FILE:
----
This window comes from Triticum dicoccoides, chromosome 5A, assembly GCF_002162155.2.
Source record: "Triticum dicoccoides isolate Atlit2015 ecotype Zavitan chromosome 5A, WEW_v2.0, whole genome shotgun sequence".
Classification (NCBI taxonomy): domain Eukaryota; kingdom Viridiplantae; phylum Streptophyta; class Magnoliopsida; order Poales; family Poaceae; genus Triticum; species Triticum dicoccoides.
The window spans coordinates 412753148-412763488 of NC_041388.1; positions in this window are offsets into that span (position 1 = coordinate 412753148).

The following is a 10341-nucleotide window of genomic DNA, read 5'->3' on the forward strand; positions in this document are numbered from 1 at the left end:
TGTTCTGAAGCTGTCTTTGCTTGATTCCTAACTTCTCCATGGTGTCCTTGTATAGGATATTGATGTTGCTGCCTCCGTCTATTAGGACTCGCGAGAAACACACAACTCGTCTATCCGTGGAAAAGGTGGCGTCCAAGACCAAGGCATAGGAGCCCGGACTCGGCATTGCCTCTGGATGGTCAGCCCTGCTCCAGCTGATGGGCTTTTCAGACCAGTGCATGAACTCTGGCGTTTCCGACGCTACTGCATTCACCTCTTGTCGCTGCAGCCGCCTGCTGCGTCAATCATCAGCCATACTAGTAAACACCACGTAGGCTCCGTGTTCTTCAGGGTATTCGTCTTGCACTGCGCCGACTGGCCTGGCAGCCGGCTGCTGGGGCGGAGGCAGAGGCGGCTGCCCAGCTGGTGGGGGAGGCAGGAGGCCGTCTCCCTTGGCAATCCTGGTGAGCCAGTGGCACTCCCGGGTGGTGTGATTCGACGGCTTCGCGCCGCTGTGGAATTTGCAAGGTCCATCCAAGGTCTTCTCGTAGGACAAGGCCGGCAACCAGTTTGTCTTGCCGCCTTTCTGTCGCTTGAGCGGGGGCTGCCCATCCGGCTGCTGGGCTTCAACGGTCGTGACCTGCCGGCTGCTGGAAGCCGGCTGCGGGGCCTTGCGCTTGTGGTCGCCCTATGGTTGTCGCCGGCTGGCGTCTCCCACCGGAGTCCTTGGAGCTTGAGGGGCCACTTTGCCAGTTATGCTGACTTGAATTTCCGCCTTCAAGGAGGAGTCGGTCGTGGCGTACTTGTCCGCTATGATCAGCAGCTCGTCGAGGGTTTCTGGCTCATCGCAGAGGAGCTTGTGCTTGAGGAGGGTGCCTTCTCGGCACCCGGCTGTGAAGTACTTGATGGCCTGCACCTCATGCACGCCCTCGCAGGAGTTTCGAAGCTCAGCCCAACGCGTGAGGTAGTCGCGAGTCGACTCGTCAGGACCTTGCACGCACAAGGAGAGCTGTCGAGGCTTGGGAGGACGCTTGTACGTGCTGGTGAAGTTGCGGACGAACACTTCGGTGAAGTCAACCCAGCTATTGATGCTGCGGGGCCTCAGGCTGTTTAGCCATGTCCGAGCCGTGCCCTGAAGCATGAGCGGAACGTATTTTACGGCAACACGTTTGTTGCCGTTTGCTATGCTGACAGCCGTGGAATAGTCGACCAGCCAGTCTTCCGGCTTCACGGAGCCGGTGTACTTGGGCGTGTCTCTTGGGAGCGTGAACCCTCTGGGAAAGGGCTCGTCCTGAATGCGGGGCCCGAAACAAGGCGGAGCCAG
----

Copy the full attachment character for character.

This window comes from Triticum dicoccoides, chromosome 5A, assembly GCF_002162155.2.
Source record: "Triticum dicoccoides isolate Atlit2015 ecotype Zavitan chromosome 5A, WEW_v2.0, whole genome shotgun sequence".
Classification (NCBI taxonomy): domain Eukaryota; kingdom Viridiplantae; phylum Streptophyta; class Magnoliopsida; order Poales; family Poaceae; genus Triticum; species Triticum dicoccoides.
The window spans coordinates 412753148-412763488 of NC_041388.1; positions in this window are offsets into that span (position 1 = coordinate 412753148).

The following is a 10341-nucleotide window of genomic DNA, read 5'->3' on the forward strand; positions in this document are numbered from 1 at the left end:
TGTTCTGAAGCTGTCTTTGCTTGATTCCTAACTTCTCCATGGTGTCCTTGTATAGGATATTGATGTTGCTGCCTCCGTCTATTAGGACTCGCGAGAAACACACAACTCGTCTATCCGTGGAAAAGGTGGCGTCCAAGACCAAGGCATAGGAGCCCGGACTCGGCATTGCCTCTGGATGGTCAGCCCTGCTCCAGCTGATGGGCTTTTCAGACCAGTGCATGAACTCTGGCGTTTCCGACGCTACTGCATTCACCTCTTGTCGCTGCAGCCGCCTGCTGCGTCAATCATCAGCCATACTAGTAAACACCACGTAGGCTCCGTGTTCTTCAGGGTATTCGTCTTGCACTGCGCCGACTGGCCTGGCAGCCGGCTGCTGGGGCGGAGGCAGAGGCGGCTGCCCAGCTGGTGGGGGAGGCAGGAGGCCGTCTCCCTTGGCAATCCTGGTGAGCCAGTGGCACTCCCGGGTGGTGTGATTCGACGGCTTCGCGCCGCTGTGGAATTTGCAAGGTCCATCCAAGGTCTTCTCGTAGGACAAGGCCGGCAACCAGTTTGTCTTGCCGCCTTTCTGTCGCTTGAGCGGGGGCTGCCCATCCGGCTGCTGGGCTTCAACGGTCGTGACCTGCCGGCTGCTGGAAGCCGGCTGCGGGGCCTTGCGCTTGTGGTCGCCCTATGGTTGTCGCCGGCTGGCGTCTCCCACCGGAGTCCTTGGAGCTTGAGGGGCCACTTTGCCAGTTATGCTGACTTGAATTTCCGCCTTCAAGGAGGAGTCGGTCGTGGCGTACTTGTCCGCTATGATCAGCAGCTCGTCGAGGGTTTCTGGCTCATCGCAGAGGAGCTTGTGCTTGAGGAGGGTGCCTTCTCGGCACCCGGCTGTGAAGTACTTGATGGCCTGCACCTCATGCACGCCCTCGCAGGAGTTTCGAAGCTCAGCCCAACGCGTGAGGTAGTCGCGAGTCGACTCGTCAGGACCTTGCACGCACAAGGAGAGCTGTCGAGGCTTGGGAGGACGCTTGTACGTGCTGGTGAAGTTGCGGACGAACACTTCGGTGAAGTCAACCCAGCTATTGATGCTGCGGGGCCTCAGGCTGTTTAGCCATGTCCGAGCCGTGCCCTGAAGCATGAGCGGAACGTATTTTACGGCAACACGTTTGTTGCCGTTTGCTATGCTGACAGCCGTGGAATAGTCGACCAGCCAGTCTTCCGGCTTCACGGAGCCGGTGTACTTGGGCGTGTCTCTTGGGAGCGTGAACCCTCTGGGAAAGGGCTCGTCCTGAATGCGGGGCCCGAAACAAGGCGGAGCCAG